Oticon dome becomes lodged in ear canal


Thanks everyone for your help, I don’t mean to sound ungrateful, but I’m very irritated that this should happen 4 times in a little over a year.




Took a quick look at eBay after reading your original post. There were hundreds of curved hemostats for under $10 delivered to your door.

Just saying.



Hi Bobby,
Sorry that you’ve had this issue. While it can happen (I’ve had it happen myself), the number of instances that you’ve had is far from normal in my experience working with patients wearing Oticon devices. If helpful, one thing that you may want to review is your process for removing your hearing aids. Some folks grab the device off the top of the ear and then pull it which stretches the receiver wire and creates a lot of stress on its connection to the dome in your ear. We counsel patients to try the opposite approach by first pulling the dome out by (grabbing with their fingers as close as possible to the receiver tip and dome in your ear).

Another option is to have your provider add retention straps onto your receivers (which sit in the bowl of your outer ear and can be used to help remove the receiver and dome safely).

Don’t know if this will helpful, but I’d rather help with technique than have you, your wife or another medical professional with tweezers in your ear again!




Thanks again for the suggestions.

Chris, I’ll try to grab the wire nearer the dome but it won’t be that close. I have a very long ear canal (so I’ve been told). Still it’s worth a try.

I saw the audiologist’s assistant today who can’t find anything wrong, so she fitted me with a smaller dome in the left ear. It doesn’t fit tight so it has another piece of plastic to keep it from falling out of my ear. A compromise, yes, but IMHO not a good one.

I really don’t feel comfortable with my wife taking the dome out. It’s close to the eardrum, and I have a big bend in the canal. As careful as she is, she isn’t trained for that type of a job. If it comes out easy for her OK, but after a few dozen tries, it’s emergency room for me, and that’s a waste.

I still think for a $6,000 pair of hearing aids, for the dome to stay in the ear once is cheap, defective, design and manufacturing. The company should fix the problem, recall all the hearing aids, and fix them at no charge to a more advanced technology.

Every business is in the customer service business.

Rant #2 Battery life

The audiolgist’s assistant told me the batteries have never been good for over 12 hours, especially when using bluetooth.

She said they last for 6 months at full capacity and cost $30 each.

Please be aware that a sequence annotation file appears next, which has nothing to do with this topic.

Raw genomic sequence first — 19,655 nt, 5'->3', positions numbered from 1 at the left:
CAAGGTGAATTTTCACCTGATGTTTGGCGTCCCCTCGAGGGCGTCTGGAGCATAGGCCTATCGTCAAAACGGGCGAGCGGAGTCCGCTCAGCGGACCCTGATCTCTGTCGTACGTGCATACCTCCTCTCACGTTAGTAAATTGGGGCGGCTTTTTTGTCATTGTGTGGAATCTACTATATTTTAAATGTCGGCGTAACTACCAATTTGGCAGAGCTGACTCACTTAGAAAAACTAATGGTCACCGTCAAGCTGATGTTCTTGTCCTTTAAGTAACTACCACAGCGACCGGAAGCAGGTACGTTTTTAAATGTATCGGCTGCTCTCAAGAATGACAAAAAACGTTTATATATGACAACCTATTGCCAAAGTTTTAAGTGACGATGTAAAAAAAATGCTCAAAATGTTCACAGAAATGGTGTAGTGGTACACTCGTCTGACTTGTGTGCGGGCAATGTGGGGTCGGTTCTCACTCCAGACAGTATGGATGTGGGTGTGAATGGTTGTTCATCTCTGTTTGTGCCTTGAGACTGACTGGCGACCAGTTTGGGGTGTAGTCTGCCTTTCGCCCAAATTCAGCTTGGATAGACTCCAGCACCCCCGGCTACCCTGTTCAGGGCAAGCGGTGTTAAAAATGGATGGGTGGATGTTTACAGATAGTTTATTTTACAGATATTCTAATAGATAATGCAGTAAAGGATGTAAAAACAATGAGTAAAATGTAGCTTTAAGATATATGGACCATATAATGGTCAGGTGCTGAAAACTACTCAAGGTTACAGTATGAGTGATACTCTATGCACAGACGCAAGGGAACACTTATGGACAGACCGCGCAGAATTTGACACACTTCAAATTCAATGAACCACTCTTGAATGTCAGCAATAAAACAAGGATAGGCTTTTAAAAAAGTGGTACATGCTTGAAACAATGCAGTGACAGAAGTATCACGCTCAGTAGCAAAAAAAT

So that’s $120/year for rechargeable batteries PLUS I forget how much the charger cost me but I know it was over $100.

I bought it to save the environment, but if I don’t get a chance to put the batteries in the charger for a half hour per day, I end up putting a disposable in anyway.

The disposables last about 4 days each in these hearing aids. That makes 91.25 batteries per ear per year, times 2 hearing aids is 182.5

I can get batteries at about $0.24 each, so that times 182.5 is $43.80 per year as opposed to $120 for the rechargeable.

I’m beginning to believe Oticon’s “People First” slogan refers to the bank accounts of the people who own the company.

I guess I’m stuck with these Oticons for another 5 years or so, I just can’t afford the price tag, but next time I will not be buying the same brand.

Any better ones out there?

Every business is in the customer service business. If your customer has a problem, the company has an opportunity to either lose a customer for life, or gain a customer for life. It depends on the outcome.

If someone in my business has a problem, I solve the problem and then give the customer something extra for free to make the customer feel glad that he or she had a problem. I keep customers for life that way.

Oticon is losing a customer for life.


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Someone on the forum recently mentioned getting batteries at Costco for $.17 each.



Thanks, Jim

Unfortunately, we don’t have a Costco around here (the price of living in almost paradise).

I did find them here for slightly less than $0.21/each here-> Amazon

That makes it $38 per year vs $120 for the rechargeables if I want them to last almost all day

I’ve compared Zenipower in my old H-Aids with Duracell and Ray-o-vac and they last just as long.

I bought the rechargeable batteries to keep from trashing the environment. But at the cost of the rechargeable cells with a life span of 6 months to hold a full charge, it’s just not affordable for me.

My rechargeable AA and AAA cells for flashlights and other items can take many more recharging than these.

When new, the Otican cells lasted about 12-14 hours (I’m awake at least 16), now it’s closer to 10 unless I recharge them for an hour mid-day.

So breaking the seal and putting in a disposable cell for the last couple of hours is not doing the environment much good either.

I understand Oticon is fixing that problem with their newest hearing aids, but not fixing their old products. That is not good customer service. Especially since they knew the old was defective from the start (so says my audiologist who says they had problems with them from day one).

So what brand is better for next time?

I am not eager to get another pair of Oticons.




A rechargeable battery looks cleaner than a disposable one at your end. However, if you compare them battery’s life cycle, the benefits of rechargeables are not that clear.

Please, read:

Which battery is better: Rechargeable or disposable?